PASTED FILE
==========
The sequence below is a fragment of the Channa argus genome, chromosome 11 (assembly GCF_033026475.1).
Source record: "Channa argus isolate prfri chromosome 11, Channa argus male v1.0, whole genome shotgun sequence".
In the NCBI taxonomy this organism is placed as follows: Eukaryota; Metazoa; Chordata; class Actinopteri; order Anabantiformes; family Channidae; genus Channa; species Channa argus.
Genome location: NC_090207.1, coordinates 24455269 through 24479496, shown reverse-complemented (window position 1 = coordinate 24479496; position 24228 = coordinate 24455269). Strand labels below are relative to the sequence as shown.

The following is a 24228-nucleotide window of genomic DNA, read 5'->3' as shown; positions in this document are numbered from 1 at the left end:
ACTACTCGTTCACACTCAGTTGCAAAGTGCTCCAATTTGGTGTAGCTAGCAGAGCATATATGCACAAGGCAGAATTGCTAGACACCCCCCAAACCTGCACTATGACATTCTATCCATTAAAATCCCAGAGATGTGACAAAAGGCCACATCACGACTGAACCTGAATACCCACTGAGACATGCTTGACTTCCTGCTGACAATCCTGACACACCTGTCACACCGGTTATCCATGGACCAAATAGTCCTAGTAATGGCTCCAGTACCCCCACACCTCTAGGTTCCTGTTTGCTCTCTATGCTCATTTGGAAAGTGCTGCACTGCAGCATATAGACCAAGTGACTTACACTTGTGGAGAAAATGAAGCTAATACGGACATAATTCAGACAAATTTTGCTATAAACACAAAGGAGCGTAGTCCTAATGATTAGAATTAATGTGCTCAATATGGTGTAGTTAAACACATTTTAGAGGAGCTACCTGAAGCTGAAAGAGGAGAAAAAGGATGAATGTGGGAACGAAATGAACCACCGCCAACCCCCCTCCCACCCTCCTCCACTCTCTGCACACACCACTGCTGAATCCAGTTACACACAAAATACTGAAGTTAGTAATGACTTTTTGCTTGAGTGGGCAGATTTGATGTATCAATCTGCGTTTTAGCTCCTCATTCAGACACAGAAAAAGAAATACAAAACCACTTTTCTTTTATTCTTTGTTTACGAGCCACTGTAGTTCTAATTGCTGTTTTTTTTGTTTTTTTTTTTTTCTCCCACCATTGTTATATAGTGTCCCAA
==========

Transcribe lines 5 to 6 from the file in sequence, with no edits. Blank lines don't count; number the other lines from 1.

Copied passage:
The following is a 24228-nucleotide window of genomic DNA, read 5'->3' as shown; positions in this document are numbered from 1 at the left end:
ACTACTCGTTCACACTCAGTTGCAAAGTGCTCCAATTTGGTGTAGCTAGCAGAGCATATATGCACAAGGCAGAATTGCTAGACACCCCCCAAACCTGCACTATGACATTCTATCCATTAAAATCCCAGAGATGTGACAAAAGGCCACATCACGACTGAACCTGAATACCCACTGAGACATGCTTGACTTCCTGCTGACAATCCTGACACACCTGTCACACCGGTTATCCATGGACCAAATAGTCCTAGTAATGGCTCCAGTACCCCCACACCTCTAGGTTCCTGTTTGCTCTCTATGCTCATTTGGAAAGTGCTGCACTGCAGCATATAGACCAAGTGACTTACACTTGTGGAGAAAATGAAGCTAATACGGACATAATTCAGACAAATTTTGCTATAAACACAAAGGAGCGTAGTCCTAATGATTAGAATTAATGTGCTCAATATGGTGTAGTTAAACACATTTTAGAGGAGCTACCTGAAGCTGAAAGAGGAGAAAAAGGATGAATGTGGGAACGAAATGAACCACCGCCAACCCCCCTCCCACCCTCCTCCACTCTCTGCACACACCACTGCTGAATCCAGTTACACACAAAATACTGAAGTTAGTAATGACTTTTTGCTTGAGTGGGCAGATTTGATGTATCAATCTGCGTTTTAGCTCCTCATTCAGACACAGAAAAAGAAATACAAAACCACTTTTCTTTTATTCTTTGTTTACGAGCCACTGTAGTTCTAATTGCTGTTTTTTTTGTTTTTTTTTTTTTCTCCCACCATTGTTATATAGTGTCCCAA